Much has been made recently over the potential conflicts of interest that arise when doctors take speaking fees from pharma companies. But as a new report suggests, some companies are shelling out a whole lot more to keep medical school and hospital leaders on their boards--where conflicts-of-interest could be much further-reaching.
As The Wall Street Journal reports, a new research paper in the Journal of the American Medical Association (JAMA) found that nearly 40% of drugmakers--and nearly every U.S. pharma company--boasted at least one board member who also held a leadership position at a U.S. academic medical center, including med school deans, CEOs, department chairs and university presidents.
Serving in both roles at the same time creates fertile ground for conflict, the study's authors contend. Those academic medical leaders "wield considerable influence over research, clinical and educational missions," and are simultaneously tasked with guiding a company toward financial success.
"There are a number of decisions these individuals may make about where resources are placed, the policies and regulations, what is taught, that are critical," co-author and assistant professor of medicine Walid Gellad told the Journal.
And those individuals are well paid for their pharma-board input. Their average compensation in 2012? $312,564.
"I don't know how they can manage a conflict like that," medical conflict-of-interest expert Susan Chimonas told the Milwaukee Journal-Sentinel. "My gosh, there is so much money they are making for a little side job."
For their part, drugmakers contend the relationships are a) not conflicts of interest, and b) necessary. These top medical school officials offer expertise that isn't available elsewhere, they say. Their "knowledge of the crucial role of research in drug discovery and development, and deep understanding of science and medicine are invaluable in our quest to deliver innovative therapies to patients," a Pfizer ($PFE) spokeswoman told the WSJ.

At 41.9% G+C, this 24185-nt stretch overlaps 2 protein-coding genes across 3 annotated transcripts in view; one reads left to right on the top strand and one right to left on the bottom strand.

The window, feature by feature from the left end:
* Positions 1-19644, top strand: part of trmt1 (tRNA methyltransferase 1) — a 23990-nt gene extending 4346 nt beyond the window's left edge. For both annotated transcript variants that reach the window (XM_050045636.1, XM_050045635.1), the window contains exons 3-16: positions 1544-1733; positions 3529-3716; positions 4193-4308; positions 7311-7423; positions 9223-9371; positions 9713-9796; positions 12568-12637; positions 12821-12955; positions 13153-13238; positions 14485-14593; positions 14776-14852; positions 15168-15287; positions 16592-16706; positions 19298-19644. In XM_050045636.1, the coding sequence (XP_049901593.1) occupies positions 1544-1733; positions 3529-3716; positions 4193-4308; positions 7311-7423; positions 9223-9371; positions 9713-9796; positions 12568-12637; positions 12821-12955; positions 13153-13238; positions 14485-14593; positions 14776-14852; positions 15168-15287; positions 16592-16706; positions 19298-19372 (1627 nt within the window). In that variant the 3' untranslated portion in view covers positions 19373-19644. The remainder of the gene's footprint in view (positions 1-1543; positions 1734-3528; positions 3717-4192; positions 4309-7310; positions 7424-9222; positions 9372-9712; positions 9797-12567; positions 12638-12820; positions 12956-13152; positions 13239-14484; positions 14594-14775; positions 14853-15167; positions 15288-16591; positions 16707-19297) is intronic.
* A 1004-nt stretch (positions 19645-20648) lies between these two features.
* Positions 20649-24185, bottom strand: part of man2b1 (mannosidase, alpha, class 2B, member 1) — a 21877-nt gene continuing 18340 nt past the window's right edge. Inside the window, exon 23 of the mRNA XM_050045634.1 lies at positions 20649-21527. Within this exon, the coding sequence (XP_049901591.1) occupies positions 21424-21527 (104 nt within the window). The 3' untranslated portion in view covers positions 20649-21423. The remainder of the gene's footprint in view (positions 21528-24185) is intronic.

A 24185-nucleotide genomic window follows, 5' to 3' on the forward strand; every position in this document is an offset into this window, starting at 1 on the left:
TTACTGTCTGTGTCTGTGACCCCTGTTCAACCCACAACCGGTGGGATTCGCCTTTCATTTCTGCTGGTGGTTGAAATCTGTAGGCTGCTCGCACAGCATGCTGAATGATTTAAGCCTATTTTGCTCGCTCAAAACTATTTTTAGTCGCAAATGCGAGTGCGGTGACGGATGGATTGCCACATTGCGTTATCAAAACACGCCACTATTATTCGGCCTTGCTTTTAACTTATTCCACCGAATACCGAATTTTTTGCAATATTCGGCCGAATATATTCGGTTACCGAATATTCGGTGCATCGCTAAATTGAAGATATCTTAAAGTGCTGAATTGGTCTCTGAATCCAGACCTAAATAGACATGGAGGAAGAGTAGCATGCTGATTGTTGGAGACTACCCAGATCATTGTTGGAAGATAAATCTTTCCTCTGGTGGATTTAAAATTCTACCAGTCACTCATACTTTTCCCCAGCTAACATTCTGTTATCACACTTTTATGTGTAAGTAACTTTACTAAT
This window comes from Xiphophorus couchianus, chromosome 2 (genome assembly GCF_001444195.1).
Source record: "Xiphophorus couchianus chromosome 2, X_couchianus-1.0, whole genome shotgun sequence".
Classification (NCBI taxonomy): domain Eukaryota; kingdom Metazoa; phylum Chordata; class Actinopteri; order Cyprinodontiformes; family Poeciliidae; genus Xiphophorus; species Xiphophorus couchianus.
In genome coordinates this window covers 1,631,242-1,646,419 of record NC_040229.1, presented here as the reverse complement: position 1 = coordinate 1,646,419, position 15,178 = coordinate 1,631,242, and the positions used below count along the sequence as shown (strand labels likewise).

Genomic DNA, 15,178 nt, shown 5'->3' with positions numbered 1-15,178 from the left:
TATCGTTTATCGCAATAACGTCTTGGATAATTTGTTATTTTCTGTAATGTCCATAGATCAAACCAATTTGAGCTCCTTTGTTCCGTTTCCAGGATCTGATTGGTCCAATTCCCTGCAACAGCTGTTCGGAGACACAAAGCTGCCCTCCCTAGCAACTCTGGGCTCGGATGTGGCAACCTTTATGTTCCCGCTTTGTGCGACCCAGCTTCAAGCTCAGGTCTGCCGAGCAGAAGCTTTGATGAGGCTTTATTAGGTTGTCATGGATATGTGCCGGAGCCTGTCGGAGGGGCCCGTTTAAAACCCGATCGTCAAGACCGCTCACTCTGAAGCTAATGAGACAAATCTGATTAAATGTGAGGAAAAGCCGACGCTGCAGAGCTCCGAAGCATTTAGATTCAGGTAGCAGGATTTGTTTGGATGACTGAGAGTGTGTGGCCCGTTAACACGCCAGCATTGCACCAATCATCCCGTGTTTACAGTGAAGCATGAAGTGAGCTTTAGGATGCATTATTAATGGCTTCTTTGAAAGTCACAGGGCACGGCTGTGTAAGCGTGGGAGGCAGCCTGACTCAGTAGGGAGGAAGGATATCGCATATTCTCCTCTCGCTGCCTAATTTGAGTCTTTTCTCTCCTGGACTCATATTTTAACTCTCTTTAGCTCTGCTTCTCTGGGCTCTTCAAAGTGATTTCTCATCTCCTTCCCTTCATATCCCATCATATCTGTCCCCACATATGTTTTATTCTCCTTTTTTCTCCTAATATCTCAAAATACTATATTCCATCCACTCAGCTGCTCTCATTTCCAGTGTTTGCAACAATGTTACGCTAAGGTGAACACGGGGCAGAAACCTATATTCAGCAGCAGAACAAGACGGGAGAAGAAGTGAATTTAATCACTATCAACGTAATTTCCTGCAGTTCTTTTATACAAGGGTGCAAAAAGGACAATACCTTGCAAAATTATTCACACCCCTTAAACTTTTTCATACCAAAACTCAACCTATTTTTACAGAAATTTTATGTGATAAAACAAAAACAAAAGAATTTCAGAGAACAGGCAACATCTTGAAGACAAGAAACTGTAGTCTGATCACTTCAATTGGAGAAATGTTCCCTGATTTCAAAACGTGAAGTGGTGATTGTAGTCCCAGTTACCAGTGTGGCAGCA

While the JAMA paper did not list specific individuals who served in the dual roles, the Milwaukee newspaper did some digging to ID some of Big Pharma's board members and uncover their compensation. Some of the country's most prominent academic medical centers are doing double-duty, they found.
Those include Yale School of Medicine Dean Robert Alpern, who collected $259,000 in 2013 from sitting on Abbott Laboratories' ($ABT) board. University of Michigan President Mary Sue Coleman picked up $276,000 in 2013 compensation from Johnson & Johnson ($JNJ)--not to mention her beneficial ownership of 34,465 shares, worth nearly $3.4 million at the current share price. Neither participates in company decisions that could put them in compromising positions, spokeswomen from both pharmas told the Sentinel.
The findings come at a time when the government, drugmakers and public citizens alike are keeping a closer eye on payments made to physicians. The U.S. Physician Payment Sunshine Act mandates that drugmakers disclose their financial relationships with physicians on the way to greater transparency. And recently, as part of its marketing reformation, pharma giant GlaxoSmithKline ($GSK) declared it would quit paying doctors to speak on behalf of its products, instead adding physicians to its in-house marketing staff.
But physician payments are just the tip of the iceberg, Gellad insists. "If a pen or a $150 dinner presents a conflict for a doctor, what does it mean if you get $300,000?" he asked the Sentinel.
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